Toward Seven Generations of Recovery Advocacy
In our every deliberation, we must consider the impact of our decisions on the next seven generations. –The Great Law of the Iroquois Confederacy
That’s all it takes—pressure and time.—Red (Shawshank Redemption)
There is a tradition within many Native American tribes of using ancestral history to inform current decision-making and weighing the potential impact of present actions seven generations into the future. Leaders of successful social movements similarly understand the value of inherited wisdom and that fundamental social change requires sustained advocacy across generations of time. As a result, such leaders have articulated visions of a transformed world beyond their own lifetimes (e.g., from the Code of Handsome Lake to “I have a dream…”) and inspired children, youth, adults, and elders to devote their lives to the fulfillment of such visions.
Recovery advocacy in the United States can similarly best be thought of in intergenerational terms. We now find ourselves in the middle of what may well be a seven-generational change process. The first waves of recovery advocacy organized by and on behalf of people seeking and in recovery can be traced to late 18th and early 19th century abstinence-based Native American cultural revitalization movements and to Euro-American temperance advocates. The former drew on their recovery experience to challenge the use of alcohol as a weapon of genocide and called for the rejection of alcohol and other trappings of European culture and a return to Native traditions. The latter used their personal stories of addiction and recovery to castigate alcohol, invite others to sign a pledge of abstinence, and, in some cases, advocate the legal prohibition of alcohol.
The rise of alcohol problems following repeal of prohibition stirred a second wave of recovery advocacy launched by Marty Mann in 1944 via the establishment of the National Committee for Education on Alcoholism (NCEA). NCEA sought changes in public attitudes toward persons addicted to alcohol and a commitment of public resources to support alcoholism-focused public and professional education and community-based alcoholism treatment. NCEA evolved into the National Council on Alcoholism and Drug Dependence (NCADD), expanding its focus to all drug dependencies.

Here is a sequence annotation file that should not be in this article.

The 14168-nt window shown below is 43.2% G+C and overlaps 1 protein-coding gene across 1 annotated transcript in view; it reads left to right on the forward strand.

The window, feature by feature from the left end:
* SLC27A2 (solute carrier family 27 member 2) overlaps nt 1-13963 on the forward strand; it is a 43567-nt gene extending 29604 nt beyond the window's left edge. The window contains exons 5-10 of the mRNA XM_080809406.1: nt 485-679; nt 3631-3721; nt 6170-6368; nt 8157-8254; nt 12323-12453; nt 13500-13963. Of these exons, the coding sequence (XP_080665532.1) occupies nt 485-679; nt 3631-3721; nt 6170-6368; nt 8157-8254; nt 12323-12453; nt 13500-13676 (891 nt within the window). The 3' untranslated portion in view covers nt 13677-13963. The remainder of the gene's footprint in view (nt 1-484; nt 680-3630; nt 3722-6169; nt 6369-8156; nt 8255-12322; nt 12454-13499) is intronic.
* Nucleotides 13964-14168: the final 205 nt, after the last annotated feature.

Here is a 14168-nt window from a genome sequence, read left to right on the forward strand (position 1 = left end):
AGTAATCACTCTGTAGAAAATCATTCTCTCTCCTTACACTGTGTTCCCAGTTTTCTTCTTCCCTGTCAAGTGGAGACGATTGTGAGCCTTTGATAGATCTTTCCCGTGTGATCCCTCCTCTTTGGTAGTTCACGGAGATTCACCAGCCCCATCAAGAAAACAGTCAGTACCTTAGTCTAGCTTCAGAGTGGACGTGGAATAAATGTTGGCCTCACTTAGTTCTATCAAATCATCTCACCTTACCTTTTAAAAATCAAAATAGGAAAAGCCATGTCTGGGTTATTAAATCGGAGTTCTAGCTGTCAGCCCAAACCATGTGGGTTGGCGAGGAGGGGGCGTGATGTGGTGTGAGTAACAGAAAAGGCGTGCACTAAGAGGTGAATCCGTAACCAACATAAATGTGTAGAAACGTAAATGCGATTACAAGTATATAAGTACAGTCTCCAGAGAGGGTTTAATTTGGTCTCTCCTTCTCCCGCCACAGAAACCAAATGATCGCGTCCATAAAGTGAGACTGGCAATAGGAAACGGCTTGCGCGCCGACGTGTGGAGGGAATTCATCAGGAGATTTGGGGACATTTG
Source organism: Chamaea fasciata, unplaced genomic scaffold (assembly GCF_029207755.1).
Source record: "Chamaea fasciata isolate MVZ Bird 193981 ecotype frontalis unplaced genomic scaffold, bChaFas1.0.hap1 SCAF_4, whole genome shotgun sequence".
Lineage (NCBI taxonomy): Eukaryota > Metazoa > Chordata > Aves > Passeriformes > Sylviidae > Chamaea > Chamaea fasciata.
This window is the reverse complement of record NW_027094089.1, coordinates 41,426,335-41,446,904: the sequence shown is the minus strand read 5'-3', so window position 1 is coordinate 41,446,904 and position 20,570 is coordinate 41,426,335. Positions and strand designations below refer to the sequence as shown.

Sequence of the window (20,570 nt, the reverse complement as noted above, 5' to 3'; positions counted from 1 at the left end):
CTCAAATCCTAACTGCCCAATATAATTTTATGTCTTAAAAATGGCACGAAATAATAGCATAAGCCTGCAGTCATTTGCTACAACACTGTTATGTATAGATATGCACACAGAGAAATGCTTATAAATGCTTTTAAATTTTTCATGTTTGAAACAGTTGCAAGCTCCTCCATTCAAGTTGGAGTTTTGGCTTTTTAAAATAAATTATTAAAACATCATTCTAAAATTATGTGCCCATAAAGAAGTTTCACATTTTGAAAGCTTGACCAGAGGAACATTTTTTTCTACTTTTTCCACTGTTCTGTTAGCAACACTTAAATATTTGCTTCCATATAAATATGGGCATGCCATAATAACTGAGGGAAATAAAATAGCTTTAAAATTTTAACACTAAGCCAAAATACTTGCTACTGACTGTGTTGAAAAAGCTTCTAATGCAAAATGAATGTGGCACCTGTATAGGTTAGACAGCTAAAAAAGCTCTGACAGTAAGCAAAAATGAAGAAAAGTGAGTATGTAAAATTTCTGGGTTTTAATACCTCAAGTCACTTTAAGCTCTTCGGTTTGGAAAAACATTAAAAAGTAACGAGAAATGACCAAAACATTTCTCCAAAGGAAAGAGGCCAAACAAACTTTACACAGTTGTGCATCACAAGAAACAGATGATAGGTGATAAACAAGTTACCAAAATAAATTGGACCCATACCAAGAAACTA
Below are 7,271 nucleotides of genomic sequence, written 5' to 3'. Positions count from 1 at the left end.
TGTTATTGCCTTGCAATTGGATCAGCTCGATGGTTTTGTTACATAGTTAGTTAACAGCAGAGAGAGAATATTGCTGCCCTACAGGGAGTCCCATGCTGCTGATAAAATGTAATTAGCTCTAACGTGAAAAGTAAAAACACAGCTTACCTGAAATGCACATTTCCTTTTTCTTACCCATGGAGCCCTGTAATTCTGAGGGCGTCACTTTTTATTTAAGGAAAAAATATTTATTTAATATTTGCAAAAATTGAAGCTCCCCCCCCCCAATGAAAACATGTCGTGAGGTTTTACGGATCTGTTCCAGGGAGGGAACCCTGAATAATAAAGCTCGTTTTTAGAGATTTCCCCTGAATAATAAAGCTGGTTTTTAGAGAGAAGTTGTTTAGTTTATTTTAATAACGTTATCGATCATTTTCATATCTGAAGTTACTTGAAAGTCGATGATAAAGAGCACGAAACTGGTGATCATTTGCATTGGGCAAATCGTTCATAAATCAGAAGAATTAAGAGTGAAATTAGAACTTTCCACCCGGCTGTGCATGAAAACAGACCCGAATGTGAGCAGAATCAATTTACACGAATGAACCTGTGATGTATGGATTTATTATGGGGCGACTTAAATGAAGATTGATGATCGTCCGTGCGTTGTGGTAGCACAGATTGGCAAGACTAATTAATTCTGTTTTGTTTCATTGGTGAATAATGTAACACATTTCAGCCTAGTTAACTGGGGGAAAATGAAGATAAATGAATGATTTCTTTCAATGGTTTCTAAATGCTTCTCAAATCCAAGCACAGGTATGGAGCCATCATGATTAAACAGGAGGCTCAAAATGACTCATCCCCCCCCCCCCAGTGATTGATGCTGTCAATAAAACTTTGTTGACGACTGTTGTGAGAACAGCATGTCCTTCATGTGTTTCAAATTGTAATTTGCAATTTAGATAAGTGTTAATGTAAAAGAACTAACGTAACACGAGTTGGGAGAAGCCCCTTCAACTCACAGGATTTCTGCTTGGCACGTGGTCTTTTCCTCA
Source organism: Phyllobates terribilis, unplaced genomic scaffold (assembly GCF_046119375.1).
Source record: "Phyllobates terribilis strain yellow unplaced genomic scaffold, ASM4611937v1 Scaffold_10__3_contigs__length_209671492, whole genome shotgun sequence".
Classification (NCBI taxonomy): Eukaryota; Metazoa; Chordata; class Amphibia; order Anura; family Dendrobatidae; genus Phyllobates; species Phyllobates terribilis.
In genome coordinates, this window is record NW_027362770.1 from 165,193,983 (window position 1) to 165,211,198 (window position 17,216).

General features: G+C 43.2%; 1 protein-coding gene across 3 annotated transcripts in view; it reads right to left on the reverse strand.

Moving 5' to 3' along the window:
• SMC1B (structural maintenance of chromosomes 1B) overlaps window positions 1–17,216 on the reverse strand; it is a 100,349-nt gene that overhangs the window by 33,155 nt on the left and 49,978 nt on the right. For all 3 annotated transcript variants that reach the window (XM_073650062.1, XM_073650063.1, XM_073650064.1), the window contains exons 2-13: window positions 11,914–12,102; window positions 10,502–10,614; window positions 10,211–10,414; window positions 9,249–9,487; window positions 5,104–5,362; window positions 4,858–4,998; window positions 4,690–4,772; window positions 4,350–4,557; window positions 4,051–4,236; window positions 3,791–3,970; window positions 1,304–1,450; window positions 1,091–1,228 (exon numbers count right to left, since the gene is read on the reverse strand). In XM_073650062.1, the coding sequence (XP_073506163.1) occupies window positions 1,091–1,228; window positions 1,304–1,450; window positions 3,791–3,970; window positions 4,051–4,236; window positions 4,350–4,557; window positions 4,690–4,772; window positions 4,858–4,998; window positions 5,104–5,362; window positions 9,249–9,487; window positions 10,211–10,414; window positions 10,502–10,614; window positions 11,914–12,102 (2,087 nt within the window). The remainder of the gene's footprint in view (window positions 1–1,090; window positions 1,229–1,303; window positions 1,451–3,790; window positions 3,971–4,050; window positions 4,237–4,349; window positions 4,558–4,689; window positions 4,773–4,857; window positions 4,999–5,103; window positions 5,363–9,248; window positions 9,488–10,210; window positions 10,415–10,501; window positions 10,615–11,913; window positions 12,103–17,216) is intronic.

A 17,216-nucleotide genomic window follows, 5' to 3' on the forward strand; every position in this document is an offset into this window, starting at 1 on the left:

A third wave of recovery advocacy efforts unfolded in the late 1980s and early 1990s with the founding of the National Alliance of Methadone Advocates (NAMA, 1988—presently the National Alliance for Medication Assisted Recovery, NAMA-R) and the Society of Americans for Recovery (SOAR, 1991). NAMA-R has sustained its advocacy activities, but SOAR under the leadership of former Senator Harold Hughes was only active for a few years.
A fourth wave of recovery advocacy culminated in the 2001 Recovery Summit and the founding of Faces and Voices of Recovery. In a process similar to that experience within the civil rights and other social movements, the success of Faces and Voices spawned complementary and more specialized organizations, including the Association of Recovery Community Organizations (ARCO), Young People in Recovery (YPR), Facing Addiction with NCADD, the Association of Recovery Schools (ARS), the Association of Recovery in Higher Education (ARHE), and the National Alliance for Recovery Residences (NARR), to name just a few.
Other waves of recovery advocacy will likely follow. It will take a long time to destroy the cultural misrepresentation of people experiencing and recovering from substance use disorders and the harm to individuals, families, and communities that flow from such caricatures, but make no mistake, that process of change has deep roots that are now accelerating. The present era contains its own unique vulnerabilities, but, compared to earlier generations, the advocacy movement of today portends a much more sustainable movement due to stronger organizational infrastructures, greater cultural and philosophical diversity, greater attention to leadership development and succession planning, greater involvement of women, people of color, and young people in recovery, and boundary expansion to include all those affected by addiction (including the families of the more than 72,000 individuals now dying each year in the U.S. from drug overdoses).
It is a profound blessing to be part of something so much greater than ourselves—to contribute to a movement with full knowledge that its greatest fruits will be harvested by generations to come. If you have been graced with the promises of recovery or have lost someone to addiction, come join us in creating a world in which a message of hope is extended to all who still suffer and in altering the community landscapes in which such suffering flourishes. Addiction has long been marked by intergenerational legacies of pain and despair; personal/family recovery and recovery advocacy offer opportunities to replace such traumatic inheritances with legacies of hope, resilience, and active resistance. Join us. Let’s Go Make Some History.